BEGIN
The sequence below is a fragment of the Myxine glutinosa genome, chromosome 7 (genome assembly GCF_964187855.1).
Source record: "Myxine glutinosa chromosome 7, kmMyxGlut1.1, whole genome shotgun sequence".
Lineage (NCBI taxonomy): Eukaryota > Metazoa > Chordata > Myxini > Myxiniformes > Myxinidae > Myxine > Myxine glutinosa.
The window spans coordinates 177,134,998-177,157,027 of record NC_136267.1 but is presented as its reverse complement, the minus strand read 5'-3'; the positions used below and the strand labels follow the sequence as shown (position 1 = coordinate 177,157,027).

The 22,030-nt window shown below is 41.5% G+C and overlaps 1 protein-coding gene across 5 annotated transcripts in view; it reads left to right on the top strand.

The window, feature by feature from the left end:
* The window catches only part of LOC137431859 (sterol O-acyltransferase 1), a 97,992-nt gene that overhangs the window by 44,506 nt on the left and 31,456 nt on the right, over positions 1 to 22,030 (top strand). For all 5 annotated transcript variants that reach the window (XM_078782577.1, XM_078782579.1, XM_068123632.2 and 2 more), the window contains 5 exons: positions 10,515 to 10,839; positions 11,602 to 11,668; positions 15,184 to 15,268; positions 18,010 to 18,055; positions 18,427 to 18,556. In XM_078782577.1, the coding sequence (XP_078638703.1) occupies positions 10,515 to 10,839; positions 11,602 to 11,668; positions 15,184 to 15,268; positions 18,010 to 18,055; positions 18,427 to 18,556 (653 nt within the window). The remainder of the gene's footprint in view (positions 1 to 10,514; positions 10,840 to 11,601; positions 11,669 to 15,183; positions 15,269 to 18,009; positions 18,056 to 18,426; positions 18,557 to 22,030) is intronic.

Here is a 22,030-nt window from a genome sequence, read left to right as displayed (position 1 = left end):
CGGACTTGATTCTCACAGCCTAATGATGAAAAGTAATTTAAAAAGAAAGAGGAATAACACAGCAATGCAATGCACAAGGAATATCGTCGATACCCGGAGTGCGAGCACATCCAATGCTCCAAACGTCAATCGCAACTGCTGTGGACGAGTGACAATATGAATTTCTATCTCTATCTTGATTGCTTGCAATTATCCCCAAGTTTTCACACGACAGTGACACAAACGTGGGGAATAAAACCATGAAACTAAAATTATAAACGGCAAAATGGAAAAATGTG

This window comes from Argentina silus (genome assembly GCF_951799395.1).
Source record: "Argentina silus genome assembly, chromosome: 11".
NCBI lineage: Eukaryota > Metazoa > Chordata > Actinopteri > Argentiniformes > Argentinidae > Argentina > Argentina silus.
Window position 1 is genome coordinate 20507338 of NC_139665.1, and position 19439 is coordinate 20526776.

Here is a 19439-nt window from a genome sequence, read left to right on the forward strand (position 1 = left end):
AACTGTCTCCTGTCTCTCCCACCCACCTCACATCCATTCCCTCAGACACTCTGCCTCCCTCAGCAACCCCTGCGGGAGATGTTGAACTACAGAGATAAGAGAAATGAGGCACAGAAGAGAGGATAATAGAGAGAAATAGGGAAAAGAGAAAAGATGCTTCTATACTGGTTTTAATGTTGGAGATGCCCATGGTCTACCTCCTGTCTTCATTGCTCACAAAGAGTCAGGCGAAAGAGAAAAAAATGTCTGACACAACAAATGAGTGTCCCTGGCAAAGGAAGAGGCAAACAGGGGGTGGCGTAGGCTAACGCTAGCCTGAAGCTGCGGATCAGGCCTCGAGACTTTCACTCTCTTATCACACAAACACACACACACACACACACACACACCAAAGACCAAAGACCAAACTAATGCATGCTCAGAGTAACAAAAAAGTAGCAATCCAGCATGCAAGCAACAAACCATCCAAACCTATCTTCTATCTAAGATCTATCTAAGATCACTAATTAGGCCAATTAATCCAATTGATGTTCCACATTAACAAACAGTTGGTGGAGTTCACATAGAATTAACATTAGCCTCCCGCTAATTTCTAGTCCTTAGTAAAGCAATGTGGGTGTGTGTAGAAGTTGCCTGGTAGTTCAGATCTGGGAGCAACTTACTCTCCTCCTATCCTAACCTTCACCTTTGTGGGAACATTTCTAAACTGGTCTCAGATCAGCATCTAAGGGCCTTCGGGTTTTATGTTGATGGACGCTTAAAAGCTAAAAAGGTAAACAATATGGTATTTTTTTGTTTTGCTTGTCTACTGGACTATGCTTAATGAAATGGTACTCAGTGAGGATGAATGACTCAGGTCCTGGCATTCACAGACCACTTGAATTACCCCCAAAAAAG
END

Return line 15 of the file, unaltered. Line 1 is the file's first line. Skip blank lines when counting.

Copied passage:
AACTGTCTCCTGTCTCTCCCACCCACCTCACATCCATTCCCTCAGACACTCTGCCTCCCTCAGCAACCCCTGCGGGAGATGTTGAACTACAGAGATAAGAGAAATGAGGCACAGAAGAGAGGATAATAGAGAGAAATAGGGAAAAGAGAAAAGATGCTTCTATACTGGTTTTAATGTTGGAGATGCCCATGGTCTACCTCCTGTCTTCATTGCTCACAAAGAGTCAGGCGAAAGAGAAAAAAATGTCTGACACAACAAATGAGTGTCCCTGGCAAAGGAAGAGGCAAACAGGGGGTGGCGTAGGCTAACGCTAGCCTGAAGCTGCGGATCAGGCCTCGAGACTTTCACTCTCTTATCACACAAACACACACACACACACACACACACACCAAAGACCAAAGACCAAACTAATGCATGCTCAGAGTAACAAAAAAGTAGCAATCCAGCATGCAAGCAACAAACCATCCAAACCTATCTTCTATCTAAGATCTATCTAAGATCACTAATTAGGCCAATTAATCCAATTGATGTTCCACATTAACAAACAGTTGGTGGAGTTCACATAGAATTAACATTAGCCTCCCGCTAATTTCTAGTCCTTAGTAAAGCAATGTGGGTGTGTGTAGAAGTTGCCTGGTAGTTCAGATCTGGGAGCAACTTACTCTCCTCCTATCCTAACCTTCACCTTTGTGGGAACATTTCTAAACTGGTCTCAGATCAGCATCTAAGGGCCTTCGGGTTTTATGTTGATGGACGCTTAAAAGCTAAAAAGGTAAACAATATGGTATTTTTTTGTTTTGCTTGTCTACTGGACTATGCTTAATGAAATGGTACTCAGTGAGGATGAATGACTCAGGTCCTGGCATTCACAGACCACTTGAATTACCCCCAAAAAAG